Cascadia Wildlife Blog
News from the Wolverine Tracking Project and more
Saturday’s tracking team went out in on-and-off snowy weather, and as they began their snowshoeing, saw lots of squirrel and snowshoe hare tracks right away. When they headed off the trail, though, they quickly found a trail much larger than that. The snowed-in tracks made it hard to distinguish the details, but they suspected a coyote, a fox, or a bobcat, and started following the trail.
The Frog Lake area, where the crew was exploring, has some great areas for getting off trail, and the group followed the animal’s trail through the forest. Even without being able to see any details, they could narrow it down to a diagonal walker – animals that walk or run with their legs, like a coyote, or a bobcat, rather than by bounding like a squirrel or a weasel – just by the track pattern and size.
As they followed the trail under a tree, they were able to find clearer prints with claw marks in them, which helped them provisionally identify the tracks as coyote. Claw marks are unlikely to show in bobcat tracks, and less likely to show prominently in prints from foxes’ furry feet than in coyote tracks.
Sometimes, getting under the trees can be the best way to find clear tracks. Check out these crystal clear squirrel tracks!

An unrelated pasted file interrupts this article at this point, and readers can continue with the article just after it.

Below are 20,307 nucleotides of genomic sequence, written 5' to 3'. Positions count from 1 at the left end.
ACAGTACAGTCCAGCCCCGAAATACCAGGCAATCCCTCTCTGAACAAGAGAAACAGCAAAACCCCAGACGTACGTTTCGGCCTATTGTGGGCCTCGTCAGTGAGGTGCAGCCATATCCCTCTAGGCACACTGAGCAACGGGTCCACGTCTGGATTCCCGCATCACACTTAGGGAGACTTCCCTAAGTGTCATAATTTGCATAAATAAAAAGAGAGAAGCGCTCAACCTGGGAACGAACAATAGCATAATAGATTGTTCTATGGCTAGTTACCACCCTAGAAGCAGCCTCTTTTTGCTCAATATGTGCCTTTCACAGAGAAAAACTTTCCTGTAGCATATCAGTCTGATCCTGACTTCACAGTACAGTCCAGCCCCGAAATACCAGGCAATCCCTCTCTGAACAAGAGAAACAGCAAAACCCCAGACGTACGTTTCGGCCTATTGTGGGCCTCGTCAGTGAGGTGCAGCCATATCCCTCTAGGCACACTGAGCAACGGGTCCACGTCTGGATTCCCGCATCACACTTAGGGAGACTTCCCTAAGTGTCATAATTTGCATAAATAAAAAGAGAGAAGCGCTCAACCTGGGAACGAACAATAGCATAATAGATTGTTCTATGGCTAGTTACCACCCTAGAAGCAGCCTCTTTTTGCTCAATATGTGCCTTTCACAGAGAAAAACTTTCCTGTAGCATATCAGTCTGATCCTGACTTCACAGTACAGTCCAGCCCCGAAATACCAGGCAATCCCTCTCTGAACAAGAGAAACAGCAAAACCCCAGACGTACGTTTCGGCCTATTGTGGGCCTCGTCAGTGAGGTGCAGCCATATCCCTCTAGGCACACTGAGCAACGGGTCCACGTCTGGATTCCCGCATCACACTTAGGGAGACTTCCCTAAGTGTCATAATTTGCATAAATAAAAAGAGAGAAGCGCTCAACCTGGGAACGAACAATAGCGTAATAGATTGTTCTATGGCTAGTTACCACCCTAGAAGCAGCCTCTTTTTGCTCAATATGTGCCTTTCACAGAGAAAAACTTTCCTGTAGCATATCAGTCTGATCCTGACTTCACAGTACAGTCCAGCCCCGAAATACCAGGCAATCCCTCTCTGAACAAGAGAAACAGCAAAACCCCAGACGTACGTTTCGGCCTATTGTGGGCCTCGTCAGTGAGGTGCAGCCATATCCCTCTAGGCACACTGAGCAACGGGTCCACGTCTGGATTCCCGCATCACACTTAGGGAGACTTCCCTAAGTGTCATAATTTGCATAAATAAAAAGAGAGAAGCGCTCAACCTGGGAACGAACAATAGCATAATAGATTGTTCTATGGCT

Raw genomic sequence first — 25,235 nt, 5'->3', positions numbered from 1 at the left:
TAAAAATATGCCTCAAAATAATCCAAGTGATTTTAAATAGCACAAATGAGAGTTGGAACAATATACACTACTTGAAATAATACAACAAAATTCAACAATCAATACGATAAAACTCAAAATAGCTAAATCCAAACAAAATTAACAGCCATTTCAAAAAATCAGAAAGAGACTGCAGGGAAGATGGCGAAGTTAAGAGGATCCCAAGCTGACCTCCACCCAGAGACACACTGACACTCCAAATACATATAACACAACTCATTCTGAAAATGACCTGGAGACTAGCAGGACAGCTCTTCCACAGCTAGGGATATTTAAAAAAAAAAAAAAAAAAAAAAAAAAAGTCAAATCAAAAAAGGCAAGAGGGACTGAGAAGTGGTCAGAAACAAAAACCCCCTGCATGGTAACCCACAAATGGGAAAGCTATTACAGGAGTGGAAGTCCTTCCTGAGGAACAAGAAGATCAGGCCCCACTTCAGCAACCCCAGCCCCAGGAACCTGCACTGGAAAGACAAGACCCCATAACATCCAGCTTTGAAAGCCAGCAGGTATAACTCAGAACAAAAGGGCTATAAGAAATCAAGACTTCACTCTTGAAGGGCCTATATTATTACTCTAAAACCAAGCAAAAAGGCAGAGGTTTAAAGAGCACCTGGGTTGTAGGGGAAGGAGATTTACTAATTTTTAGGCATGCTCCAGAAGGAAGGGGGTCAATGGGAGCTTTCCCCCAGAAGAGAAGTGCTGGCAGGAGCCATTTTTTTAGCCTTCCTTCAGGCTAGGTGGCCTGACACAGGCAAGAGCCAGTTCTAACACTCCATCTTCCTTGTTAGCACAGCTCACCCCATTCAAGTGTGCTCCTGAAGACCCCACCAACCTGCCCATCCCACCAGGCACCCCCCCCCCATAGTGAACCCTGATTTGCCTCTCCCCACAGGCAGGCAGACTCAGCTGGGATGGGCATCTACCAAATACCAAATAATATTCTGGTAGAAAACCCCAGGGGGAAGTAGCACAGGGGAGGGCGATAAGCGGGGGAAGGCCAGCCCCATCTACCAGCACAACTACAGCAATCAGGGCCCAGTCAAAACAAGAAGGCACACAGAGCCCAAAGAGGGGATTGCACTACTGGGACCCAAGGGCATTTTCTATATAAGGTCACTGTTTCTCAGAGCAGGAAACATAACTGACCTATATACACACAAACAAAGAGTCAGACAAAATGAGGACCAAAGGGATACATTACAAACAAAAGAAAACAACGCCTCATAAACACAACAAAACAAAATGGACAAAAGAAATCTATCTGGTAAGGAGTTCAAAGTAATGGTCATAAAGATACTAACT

Our other intrepid groups of tracking volunteers went out on Sunday after a night of new snow. They explored the Clark Creek area, and found the creek itself to be higher than it usually is this time of year – perhaps last week’s rain and warmer temperatures are still working their way through the hydrologic system.
They made navigational adjustments to account for the creek, and didn’t cross it as planned, but still found themselves in good tracking territory. The most abundant species by far were Douglas Squirrel and Snowshoe Hare – the team tallied over 60 Douglas Squirrel trails! (Stand by while we check the Cascadia Wild record books to see how that stacks up…)
They also got a chance to do some bird tracking, despite not seeing any bird tracks in the snow. How? By looking at woodpecker holes in the trees! Four common woodpecker species we find eating the tree-dwelling insects of on Mt. Hood are
Which woodpecker species made the holes in this snag that our group was checking out? Post in the comments!
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1/25/2017 10:35:27 am
The larger ones look like classic Pileated, so I'm wondering if the smaller ones are also by Pileated, just in the beginning stages. I have seen this pattern before ( the rectangular ones, alongside smaller round ones) and always wondered if they were all due to Pileated. Please let me know the answer. Thank you, Clarice
2/2/2017 01:29:18 pm
Since the insects a pileated woodpecker is after live inside the wood, it would make sense for the bird to make many shallower exploratory holes, before finding a spot full of insects where it wants to excavate it's typical larger, rectangular holes.
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